5. Brown, S, R-C Collard & D Hoogeveen. 2014. Pedagogical declarations: feminist engagements with the teaching statement. The Journal of Geography in Higher Education 38 (1): 148-154
  6. Collard, R-C & J Dempsey. 2013. Life for sale? The politics of lively commodities. Environment and Planning A 45 (11): 2682 – 2699
  7. Collard, R-C. 2013. Panda politics. The Canadian Geographer 57 (2): 226-232
  8. Collard, R-C. 2013. Apocalypse meow. Capitalism Nature Socialism 24 (1): 35-41
  9. Collard, R-C. 2012. Cougar-human entanglements and the biopolitical un/making of safe space. Environment and Planning D: Society and Space 30 (1): 23-42
  10. Collard, R-C. 2012. Cougar figures, gender and the performances of predation. Gender, Place and Culture 19 (4): 518-540

Chapters & entries

  1. Collard, R-C. 2017. Companion species. In The Interdisciplinary handbook of gender, vol 10: Animals (series ed Renée Hoogland; volume ed Rheana Parreñas). Farmington Hills: Gale Cengage (in press).
  2. Collard, R-C. 2017. Exotic pets. In Humans and animals: A geography of coexistence encyclopedia, eds J Urbanik & C Johnson, 137-139. Santa Barbara, CA: ABC-CLIO Press.
  3. Collard, R-C, J Dempsey & J Rowe. 2016. Re-regulating socioecologies under neoliberalism. In The Handbook of neoliberalism, eds K Birch, S Springer & J Macleavy, 455-465. New York: Routledge.
  4. Collard, R-C. 2015. Ethics in research beyond the human. In The handbook of political ecology, eds T Perreault, G Bridge & J McCarthy, 127-139. New York: Routledge
  5. Collard, R-C & K Gillespie. 2015. Introduction. In Critical animal geographies: Politics, intersections and hierarchies in a multispecies world, eds K Gillespie & R-C Collard, 1-16. New York: Routledge
  6. Collard, R-C & K Gillespie. 2015. Doing critical animal geographies: future directions. In Critical animal geographies: Politics, intersections and hierarchies in a multispecies world, eds K Gillespie & R-C Collard, 203-212. New York: Routledge
  7. Collard, R-C. 2014. W for Wild. In The ABCs of multispecies studies, ed E Kirksey. www.multispecies-salon.org/abc/wild

Response/review essays & symposia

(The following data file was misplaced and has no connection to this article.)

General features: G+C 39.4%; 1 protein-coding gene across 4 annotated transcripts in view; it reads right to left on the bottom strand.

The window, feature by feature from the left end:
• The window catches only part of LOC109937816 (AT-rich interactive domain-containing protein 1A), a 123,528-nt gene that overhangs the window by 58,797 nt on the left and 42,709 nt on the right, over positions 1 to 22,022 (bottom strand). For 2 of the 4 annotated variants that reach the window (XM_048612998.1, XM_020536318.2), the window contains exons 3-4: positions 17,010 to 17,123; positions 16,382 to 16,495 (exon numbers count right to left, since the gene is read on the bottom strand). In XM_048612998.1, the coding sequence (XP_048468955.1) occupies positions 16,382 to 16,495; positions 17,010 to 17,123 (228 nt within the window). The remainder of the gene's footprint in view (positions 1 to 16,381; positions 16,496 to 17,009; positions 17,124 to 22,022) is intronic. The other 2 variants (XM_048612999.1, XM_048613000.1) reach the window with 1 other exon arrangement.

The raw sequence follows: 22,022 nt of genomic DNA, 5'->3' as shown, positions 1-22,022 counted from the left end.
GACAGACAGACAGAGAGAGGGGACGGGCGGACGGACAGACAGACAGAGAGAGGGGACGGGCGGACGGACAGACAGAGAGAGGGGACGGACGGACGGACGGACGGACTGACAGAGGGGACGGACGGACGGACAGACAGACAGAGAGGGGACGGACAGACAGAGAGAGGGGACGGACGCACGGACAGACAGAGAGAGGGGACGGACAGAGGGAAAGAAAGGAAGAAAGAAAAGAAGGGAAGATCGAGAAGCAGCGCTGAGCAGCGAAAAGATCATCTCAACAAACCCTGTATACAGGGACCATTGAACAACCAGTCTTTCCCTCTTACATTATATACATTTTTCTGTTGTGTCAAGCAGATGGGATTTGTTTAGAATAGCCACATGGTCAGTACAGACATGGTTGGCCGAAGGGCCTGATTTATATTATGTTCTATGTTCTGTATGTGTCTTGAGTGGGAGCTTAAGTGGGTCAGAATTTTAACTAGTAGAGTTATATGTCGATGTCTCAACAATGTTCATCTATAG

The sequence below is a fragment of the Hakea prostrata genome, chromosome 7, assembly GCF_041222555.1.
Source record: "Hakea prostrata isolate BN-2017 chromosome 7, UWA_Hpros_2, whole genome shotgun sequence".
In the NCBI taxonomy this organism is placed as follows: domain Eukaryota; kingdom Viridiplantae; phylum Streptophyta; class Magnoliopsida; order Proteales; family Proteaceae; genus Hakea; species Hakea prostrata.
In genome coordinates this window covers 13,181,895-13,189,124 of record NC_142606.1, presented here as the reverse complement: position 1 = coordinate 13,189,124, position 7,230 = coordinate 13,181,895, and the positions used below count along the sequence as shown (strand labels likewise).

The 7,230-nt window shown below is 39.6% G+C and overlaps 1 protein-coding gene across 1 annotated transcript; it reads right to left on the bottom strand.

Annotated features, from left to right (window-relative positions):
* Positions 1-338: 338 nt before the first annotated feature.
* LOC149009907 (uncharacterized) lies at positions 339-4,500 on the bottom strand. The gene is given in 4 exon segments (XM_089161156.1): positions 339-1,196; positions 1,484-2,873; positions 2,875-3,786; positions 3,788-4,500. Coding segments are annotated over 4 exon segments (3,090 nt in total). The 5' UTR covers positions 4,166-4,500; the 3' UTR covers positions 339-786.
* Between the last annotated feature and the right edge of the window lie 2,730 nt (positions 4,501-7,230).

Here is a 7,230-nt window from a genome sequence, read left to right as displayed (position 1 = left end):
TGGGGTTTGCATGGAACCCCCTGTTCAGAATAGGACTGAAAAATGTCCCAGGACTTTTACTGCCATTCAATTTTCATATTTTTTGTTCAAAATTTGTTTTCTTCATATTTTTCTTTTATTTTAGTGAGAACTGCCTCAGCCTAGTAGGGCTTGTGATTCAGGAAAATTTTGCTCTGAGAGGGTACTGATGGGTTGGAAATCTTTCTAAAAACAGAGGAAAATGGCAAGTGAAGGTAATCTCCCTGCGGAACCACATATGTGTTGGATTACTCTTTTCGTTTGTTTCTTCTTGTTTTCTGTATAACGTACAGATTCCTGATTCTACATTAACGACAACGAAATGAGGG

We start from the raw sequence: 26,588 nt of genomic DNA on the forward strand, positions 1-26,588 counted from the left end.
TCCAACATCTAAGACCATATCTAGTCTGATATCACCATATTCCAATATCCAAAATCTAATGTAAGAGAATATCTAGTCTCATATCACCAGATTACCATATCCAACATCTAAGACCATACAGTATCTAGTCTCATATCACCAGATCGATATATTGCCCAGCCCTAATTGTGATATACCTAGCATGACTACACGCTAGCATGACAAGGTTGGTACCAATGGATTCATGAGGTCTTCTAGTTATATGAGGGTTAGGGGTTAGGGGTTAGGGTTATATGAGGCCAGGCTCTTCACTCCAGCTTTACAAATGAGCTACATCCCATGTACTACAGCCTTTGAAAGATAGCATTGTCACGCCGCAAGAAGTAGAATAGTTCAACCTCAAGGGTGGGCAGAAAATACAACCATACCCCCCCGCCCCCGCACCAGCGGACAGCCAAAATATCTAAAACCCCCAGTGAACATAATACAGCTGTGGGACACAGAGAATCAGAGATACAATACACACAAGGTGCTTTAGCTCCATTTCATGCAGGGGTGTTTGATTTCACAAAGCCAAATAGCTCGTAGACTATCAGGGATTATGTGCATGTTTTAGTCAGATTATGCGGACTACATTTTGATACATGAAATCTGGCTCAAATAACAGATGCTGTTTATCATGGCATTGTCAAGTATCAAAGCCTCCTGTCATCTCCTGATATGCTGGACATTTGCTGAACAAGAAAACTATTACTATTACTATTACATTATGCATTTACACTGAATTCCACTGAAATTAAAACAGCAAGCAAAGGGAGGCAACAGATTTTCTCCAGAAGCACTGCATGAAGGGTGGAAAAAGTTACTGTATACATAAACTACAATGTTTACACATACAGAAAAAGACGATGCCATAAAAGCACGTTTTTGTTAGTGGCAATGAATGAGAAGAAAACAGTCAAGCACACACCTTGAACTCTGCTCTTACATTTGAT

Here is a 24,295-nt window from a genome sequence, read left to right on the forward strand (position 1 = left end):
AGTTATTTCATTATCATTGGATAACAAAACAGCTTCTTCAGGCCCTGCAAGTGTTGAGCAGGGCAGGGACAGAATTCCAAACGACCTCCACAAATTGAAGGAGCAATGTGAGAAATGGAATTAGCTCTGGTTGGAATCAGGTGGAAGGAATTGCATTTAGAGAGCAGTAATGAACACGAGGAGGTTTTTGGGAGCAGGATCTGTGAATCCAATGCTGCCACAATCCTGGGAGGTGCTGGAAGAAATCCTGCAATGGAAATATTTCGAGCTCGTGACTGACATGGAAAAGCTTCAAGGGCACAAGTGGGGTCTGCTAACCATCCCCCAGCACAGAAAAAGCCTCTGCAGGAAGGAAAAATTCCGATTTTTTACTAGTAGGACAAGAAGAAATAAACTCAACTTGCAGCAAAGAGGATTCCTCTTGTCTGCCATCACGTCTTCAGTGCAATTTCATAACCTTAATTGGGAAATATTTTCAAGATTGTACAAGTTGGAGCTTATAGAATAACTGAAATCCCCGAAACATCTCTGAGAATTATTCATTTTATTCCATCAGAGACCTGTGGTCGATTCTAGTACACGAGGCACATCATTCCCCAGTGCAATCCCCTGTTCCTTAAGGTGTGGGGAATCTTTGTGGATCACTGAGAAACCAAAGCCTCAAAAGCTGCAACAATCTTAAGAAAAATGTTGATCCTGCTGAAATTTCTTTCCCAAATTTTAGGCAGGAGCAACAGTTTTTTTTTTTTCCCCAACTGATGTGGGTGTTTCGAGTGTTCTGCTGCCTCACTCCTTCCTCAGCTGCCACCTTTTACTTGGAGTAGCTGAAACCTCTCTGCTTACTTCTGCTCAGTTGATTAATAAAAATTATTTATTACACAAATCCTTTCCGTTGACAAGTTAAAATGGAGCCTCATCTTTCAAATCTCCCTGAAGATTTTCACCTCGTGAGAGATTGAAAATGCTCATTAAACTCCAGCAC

1. Dempsey, J & R-C Collard. 2016. If biodiversity offsets are a dead end for conservation, what is the live wire? A reply to Apostolopoulou and Adams (2016). Oryx 51 (1): 35-39
  2. Collard, R-C, J Dempsey & J Sundberg. 2015. The moderns’ amnesia in two registers. Response to “An ecomodernist manifesto” in a collection of commentaries edited by Eileen Crist & Thom Van Dooren in Environmental Humanities 7: 227-232
  3. Collard, R-C, J Dempsey & J Sundberg. 2015. Disentangling the multiple and contradictory logics of Nature™ Inc. A review symposium for Nature™ Inc.: environmental conservation in a neoliberal age. Environment and Planning A 47 (11): 2394-2399
  4. Collard, R-C & J Dempsey, organizers. 2016. Review forum on Emilie Cameron's Far Off Metal River: Inuit Lands, Settler Stories and the Making of the Canadian Arctic. AAG Review of Books 4 (2): 100-110


Multimedia

ANIMAL TRAFFIC. 2016. Short animated film that tracks the global exotic pet commodity chain: bioeconomies.org/animal_traffic/

WILD LOVE. 2010. Short documentary film about debate over a Vancouver exotic animal rental agency: vimeo.com/36452370


Teaching

2016/17

GEOG 398 Political Ecology
HENV 605 Advanced Qualitative Research Methods
HENV 670 Environmental Governance
ENVS 667 Situating EA: Knowledge, Politics & Development

Previous

GEOG 400 Political Ecology
ENVS 601 Environmental Assessment

Graduate supervision

I can offer graduate supervision to students with an undergraduate degree in human geography or another discipline in the social sciences or humanities. I can supervise qualitative research projects in the following topics and areas: the valuation, commodification and/or enclosure of nature or biological life; environmental justice; environmental politics or the politics of nature, and especially the politics of wildlife management, wildlife rehabilitation, wildlife conservation and captivity; and other topics approached through political economy, political ecology, feminist thought, or posthumanist thought.

Current
Stephanie Eccles: MSc (2016-) thesis on the pest industry, animal geographies, human-animal relations

Meghan Gagliardi: MSc (2016-) thesis on social difference, feminist and postcolonial thought, the university

Complete
Angela Parker (co-supervised with Alan Nash): MSc (2014-2016) on farm animal sanctuaries, "safe space" and human-animal relations